Symposium to address China’s ‘harsh policy towards Uyghurs’

Written by TCA
Thursday, 24 May 2018 08:46

BISHKEK (TCA) — The Uyghur Human Rights Project has announced that, together with the Uyghur American Association and the Uyghur Academy, it will be hosting a “Symposium on the Identity Crisis of Uyghurs Today”.

This one-day event will be held on May 25 at the George Washington University Elliott School of International Affairs Institute for European, Russian and Eurasian Studies, Washington, D.C.

The Symposium’s agenda includes a Session on “Challenges in Uyghur Education & China’s Harsh Policy towards Uyghurs”, chaired by Rishat Abbas, Research Scientist, USA.

Speakers at the Session are: 
1. Rebecca Clothey, Drexel University, USA, “Education Policy Appropriation, Ethnic Segregation and Cultural Transmission in Urumqi”
2. Nury A. Turkel, Lawyer, USA, “China’s Re-Education Detention Centers: Examination Uyghur Rights under China’s Constitution and International Human Rights Law”
3. Lauren Hansen Restrepo, Bryn Mawr College, USA, “The Middle Can not Hold: Unpacking the Role of Development on the Rising Culture War within Urban Uyghur Society”
4. Memet Emin, Colombia University, USA, “Mental Impact of Chinese Harsh Policy towards Uyghurs”.

Another Session will focus on “China’s Cultural Assimilation Policy towards Uyghurs”, chaired by Ilshat Hassan Kokbore, Uyghur American Association, USA.

The speakers are: 
1. Louisa Greve, Washington Fellow, Christian Solidarity Worldwide, USA, “The Campaign to “Sinicize Religion” in the XUAR”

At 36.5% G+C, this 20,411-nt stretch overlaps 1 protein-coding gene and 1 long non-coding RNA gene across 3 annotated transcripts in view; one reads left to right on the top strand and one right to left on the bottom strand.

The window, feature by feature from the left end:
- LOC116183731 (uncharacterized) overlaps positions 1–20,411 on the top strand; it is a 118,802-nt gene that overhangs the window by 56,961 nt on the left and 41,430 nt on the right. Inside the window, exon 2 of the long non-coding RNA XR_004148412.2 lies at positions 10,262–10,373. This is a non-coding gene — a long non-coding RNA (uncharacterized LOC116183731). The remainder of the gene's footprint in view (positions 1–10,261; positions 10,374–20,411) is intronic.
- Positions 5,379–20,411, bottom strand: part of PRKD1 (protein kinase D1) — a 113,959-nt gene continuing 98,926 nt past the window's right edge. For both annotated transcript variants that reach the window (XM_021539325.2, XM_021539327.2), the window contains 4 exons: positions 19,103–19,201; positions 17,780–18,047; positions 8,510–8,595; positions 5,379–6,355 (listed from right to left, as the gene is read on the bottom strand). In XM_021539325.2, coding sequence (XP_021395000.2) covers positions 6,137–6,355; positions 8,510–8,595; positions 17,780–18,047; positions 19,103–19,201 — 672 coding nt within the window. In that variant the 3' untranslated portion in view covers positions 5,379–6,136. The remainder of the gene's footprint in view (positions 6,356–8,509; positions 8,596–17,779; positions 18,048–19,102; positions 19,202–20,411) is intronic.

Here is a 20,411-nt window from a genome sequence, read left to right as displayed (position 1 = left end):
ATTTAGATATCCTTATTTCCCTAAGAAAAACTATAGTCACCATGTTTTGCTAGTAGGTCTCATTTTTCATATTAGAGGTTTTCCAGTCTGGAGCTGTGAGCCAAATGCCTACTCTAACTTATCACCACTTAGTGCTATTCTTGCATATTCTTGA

2. Abdulhamit Karahan, Uyghur Academy, TURKEY, “Uyghur Language Crisis in Education both in Uyghur Homeland and Diaspora”
3. Nicole Morgret, Uyghur Human Rights Project, USA, “Uyghur Intangible Cultural Heritage”.

The Uyghur Human Rights Project (UHRP) is a human rights research, reporting and advocacy organization, whose mission is to promote human rights and democracy for the Uyghur people, raise awareness of abuses of Uyghurs' human rights, and support the right of the Uyghur people to use peaceful, democratic means to determine their own political future.

Reports say that Han Chinese security forces have imprisoned tens of thousands of members of the Uyghur minority in the so-called “reeducation camps” in western China’s Xinjiang Uyghur Autonomous Region.

A Human Rights Watch (HRW) report on the camps from last September said that detainees were held without due process or being charged with a crime. Some detainees were held for religious offenses such as "excessive praying," while others had accessed forbidden websites.

Beijing describes the centers as "extremism eradication" centers, meant to redirect the radical tendencies of those sent there in order to help them reintegrate into society.

The real purpose of the centers, observers say, is to brainwash Uyghurs and slowly disassemble their native culture to supplant it with the Chinese culture.